June 12, 2003
Some may be future sports anchors on television. Others could be radio play-by-play personalities. But they were all on Tennessee's campus last week for the same reason - to improve their broadcasting skills.
The fourth annual Big Orange Broadcasting Camp kicked off last week as 13 individuals flocked to Knoxville to hone their technique behind the mic and find out if a broadcasting career is what's in store for them. "Our main goal is basically to give young people a taste of what it's like to be broadcasters," says Bob Kesling, camp director and Tennessee's Director of Broadcasting.
The camp, which was held Sunday through Friday, was packed full of events throughout the week. The students went through an intense schedule of conducting stand-ups, play-by-play, set pieces and final projects. Students were served breakfast at 7 a.m., attended their first lecture around 9 and remained busy until 8 p.m. each day. "We keep them going," Kesling says. "We try and touch a little bit of everything."
Each student learned to do play-by-play announcing for baseball, basketball and football. Students also gained experience working as a television anchor in a studio, as well as producing and editing television packages. Students conducted basketball stand-ups as if they were opening last year's Tennessee-Florida basketball game on television. They attended a Tennessee Smokies baseball game to do play-by-play. And they reported as if they were working last year's Tennessee-Arkansas football game. The students also worked on studio set pieces and assembled a final project to be reviewed prior to their Friday dismissal at noon.
Along with the hands-on work, campers were treated to lectures from nationally known sports broadcasters such as Bob Rathbun from the Turner Sports, Larry Conley from ESPN and Jefferson Pilot, Tom Hart from the Tennessee Smokies, David Steele from the Orlando Magic and Mike Keith from the Tennessee Titans.
Camp counselors assisted Kesling by handling the odds and ends of running the show and serving as an extended arm for the camp's director. The counselors picked up guests at the airport, assisted with check-in, served as dorm supervision and took care of notes. "We don't teach the camp, but we make sure everything goes smoothly so that Bob and his guests can teach the camp and teach it well," says sophomore Chip Kain.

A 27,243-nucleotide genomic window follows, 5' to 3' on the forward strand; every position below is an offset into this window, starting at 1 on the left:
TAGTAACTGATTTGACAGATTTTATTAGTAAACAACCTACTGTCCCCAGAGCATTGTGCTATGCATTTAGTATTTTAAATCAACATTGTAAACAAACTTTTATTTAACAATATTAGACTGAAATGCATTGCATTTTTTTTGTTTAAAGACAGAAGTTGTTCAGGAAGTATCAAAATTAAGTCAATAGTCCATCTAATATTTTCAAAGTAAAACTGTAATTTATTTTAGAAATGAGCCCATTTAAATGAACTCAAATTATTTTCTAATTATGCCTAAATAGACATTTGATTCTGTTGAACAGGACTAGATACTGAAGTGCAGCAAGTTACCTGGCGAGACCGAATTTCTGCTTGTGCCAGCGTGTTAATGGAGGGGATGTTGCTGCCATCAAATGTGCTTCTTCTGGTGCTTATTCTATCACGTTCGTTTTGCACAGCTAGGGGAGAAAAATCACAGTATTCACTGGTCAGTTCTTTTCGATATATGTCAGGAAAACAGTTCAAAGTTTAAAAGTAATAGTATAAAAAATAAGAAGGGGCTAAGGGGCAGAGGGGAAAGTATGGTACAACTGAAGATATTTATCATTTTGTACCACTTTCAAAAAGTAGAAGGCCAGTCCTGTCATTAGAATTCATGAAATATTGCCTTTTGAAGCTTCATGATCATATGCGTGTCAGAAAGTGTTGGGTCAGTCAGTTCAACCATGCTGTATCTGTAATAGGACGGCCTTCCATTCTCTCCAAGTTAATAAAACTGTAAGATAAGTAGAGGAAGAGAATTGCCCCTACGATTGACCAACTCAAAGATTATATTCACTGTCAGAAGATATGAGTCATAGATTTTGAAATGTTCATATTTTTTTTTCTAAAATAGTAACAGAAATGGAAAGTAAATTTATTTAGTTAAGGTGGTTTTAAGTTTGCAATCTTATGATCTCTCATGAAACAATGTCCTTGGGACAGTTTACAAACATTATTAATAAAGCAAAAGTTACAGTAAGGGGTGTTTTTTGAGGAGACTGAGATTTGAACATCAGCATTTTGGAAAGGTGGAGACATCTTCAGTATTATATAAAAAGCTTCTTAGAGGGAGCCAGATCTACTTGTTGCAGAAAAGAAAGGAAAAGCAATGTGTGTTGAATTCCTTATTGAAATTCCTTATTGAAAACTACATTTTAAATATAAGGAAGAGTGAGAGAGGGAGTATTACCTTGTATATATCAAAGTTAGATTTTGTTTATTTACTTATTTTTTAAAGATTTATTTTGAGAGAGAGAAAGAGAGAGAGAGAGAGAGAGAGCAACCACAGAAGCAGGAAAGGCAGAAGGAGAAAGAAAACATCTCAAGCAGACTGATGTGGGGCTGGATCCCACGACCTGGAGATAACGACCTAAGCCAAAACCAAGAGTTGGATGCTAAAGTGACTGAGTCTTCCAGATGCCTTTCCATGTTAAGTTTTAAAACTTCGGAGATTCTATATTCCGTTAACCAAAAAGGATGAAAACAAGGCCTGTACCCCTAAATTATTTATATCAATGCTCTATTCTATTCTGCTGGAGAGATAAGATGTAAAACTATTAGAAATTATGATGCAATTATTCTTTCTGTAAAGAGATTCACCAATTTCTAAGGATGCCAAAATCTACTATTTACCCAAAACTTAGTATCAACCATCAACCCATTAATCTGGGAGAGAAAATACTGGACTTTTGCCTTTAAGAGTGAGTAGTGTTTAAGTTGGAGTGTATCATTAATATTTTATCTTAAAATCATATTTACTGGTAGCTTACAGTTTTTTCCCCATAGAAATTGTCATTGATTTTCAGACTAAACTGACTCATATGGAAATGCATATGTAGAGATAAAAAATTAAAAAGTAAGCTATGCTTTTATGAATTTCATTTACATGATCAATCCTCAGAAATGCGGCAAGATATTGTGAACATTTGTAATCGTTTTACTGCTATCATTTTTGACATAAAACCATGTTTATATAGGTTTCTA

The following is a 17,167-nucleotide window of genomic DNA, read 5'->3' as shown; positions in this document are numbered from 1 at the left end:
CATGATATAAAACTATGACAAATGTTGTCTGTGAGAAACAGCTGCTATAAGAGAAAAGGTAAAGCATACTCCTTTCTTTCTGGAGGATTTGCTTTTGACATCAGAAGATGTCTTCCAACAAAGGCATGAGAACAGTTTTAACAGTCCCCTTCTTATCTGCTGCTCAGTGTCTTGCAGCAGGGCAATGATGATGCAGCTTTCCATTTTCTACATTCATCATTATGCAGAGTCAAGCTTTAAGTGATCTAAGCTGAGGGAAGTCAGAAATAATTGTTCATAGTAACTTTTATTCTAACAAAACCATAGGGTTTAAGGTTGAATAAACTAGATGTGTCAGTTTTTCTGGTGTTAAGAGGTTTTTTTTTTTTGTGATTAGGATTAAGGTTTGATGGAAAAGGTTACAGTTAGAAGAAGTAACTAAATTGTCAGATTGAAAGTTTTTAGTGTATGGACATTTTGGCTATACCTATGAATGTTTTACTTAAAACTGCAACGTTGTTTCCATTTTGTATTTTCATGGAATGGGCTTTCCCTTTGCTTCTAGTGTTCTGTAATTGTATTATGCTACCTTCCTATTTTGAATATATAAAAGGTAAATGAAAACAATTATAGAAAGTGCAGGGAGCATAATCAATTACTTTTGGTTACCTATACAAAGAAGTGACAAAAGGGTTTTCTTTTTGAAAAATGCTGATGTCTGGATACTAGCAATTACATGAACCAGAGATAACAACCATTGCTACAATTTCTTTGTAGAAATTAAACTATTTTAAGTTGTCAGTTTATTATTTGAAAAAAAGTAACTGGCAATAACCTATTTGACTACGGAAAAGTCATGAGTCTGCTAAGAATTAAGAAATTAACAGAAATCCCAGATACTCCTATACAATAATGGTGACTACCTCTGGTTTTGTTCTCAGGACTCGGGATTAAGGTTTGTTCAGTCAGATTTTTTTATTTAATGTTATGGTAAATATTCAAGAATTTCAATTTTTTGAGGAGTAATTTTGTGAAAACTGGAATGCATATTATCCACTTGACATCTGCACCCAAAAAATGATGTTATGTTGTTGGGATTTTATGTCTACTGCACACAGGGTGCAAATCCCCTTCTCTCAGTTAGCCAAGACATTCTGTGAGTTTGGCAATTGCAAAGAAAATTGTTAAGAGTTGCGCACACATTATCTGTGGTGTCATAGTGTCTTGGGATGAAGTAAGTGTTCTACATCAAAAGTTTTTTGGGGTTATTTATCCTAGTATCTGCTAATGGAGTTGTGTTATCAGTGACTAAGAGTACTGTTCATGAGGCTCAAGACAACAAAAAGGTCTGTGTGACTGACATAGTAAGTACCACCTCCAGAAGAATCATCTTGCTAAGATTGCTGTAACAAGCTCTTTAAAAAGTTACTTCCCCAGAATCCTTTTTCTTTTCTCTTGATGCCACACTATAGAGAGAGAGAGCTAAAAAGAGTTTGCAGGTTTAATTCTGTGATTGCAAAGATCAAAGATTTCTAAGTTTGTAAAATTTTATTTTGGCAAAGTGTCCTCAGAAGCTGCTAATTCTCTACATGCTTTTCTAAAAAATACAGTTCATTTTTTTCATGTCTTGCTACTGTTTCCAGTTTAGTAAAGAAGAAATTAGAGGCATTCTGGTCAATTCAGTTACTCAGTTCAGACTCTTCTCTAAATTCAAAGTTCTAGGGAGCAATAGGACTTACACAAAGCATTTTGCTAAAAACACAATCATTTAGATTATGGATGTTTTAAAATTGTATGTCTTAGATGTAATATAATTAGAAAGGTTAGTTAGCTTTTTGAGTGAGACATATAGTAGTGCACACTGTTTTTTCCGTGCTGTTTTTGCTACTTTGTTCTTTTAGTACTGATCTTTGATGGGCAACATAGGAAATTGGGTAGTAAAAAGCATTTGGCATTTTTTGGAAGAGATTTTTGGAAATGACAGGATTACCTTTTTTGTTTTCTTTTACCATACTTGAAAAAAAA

Kain attended the camp in 2001 and is now serving as a broadcasting intern in the Athletics Department. "For me, the camp was very helpful," says Kain, who spent last year as the Tennessee baseball team's public address announcer. "I improved my skills and I learned things that I never thought of while I was just trying to do it on my own."
Senior Kassidie Blackstock is also a broadcasting intern and is in her second year as a camp counselor. Last year, Blackstock served as a dorm supervisor for the female students. Senior Kyle Payne is the other male camp counselor and is the only student to participate in all four B.O.B. Camps. Payne is a student assistant with video productions on campus.
Students must be age 15 or older, but there's no maximum age limit. This year's oldest participant is 35, but the age range has extended all the way to 50 in the past. "I think that's something good about the camp," Blackstock says. "It's not like football camp where you have to be in tip-top shape and ready to go. This is something you can start later in life. And it will really let you know if this is what you want to do."
This year's Big Orange Broadcasting Camp had only 13 students due to facility space. Participants came from Alabama, Georgia, Kentucky, Tennessee, New York and Virginia. In the past, the camp has been open to as many as 25 and students have traveled from as far as Canada to attend. The B.O.B. Camp costs $895, but the expenses cover a week's worth of food and housing, videotapes, transportation and facilities - not to mention the priceless experience and knowledge gained from national broadcasters.
Proceeds from the B.O.B. Camp go to the John Ward Scholarship Fund to assist a broadcasting student at the University of Tennessee. "I've never looked at it as being a moneymaker," Kesling says. "Broadcasting has done a lot for me and my life and I'm trying to give something back. This is one way to do that."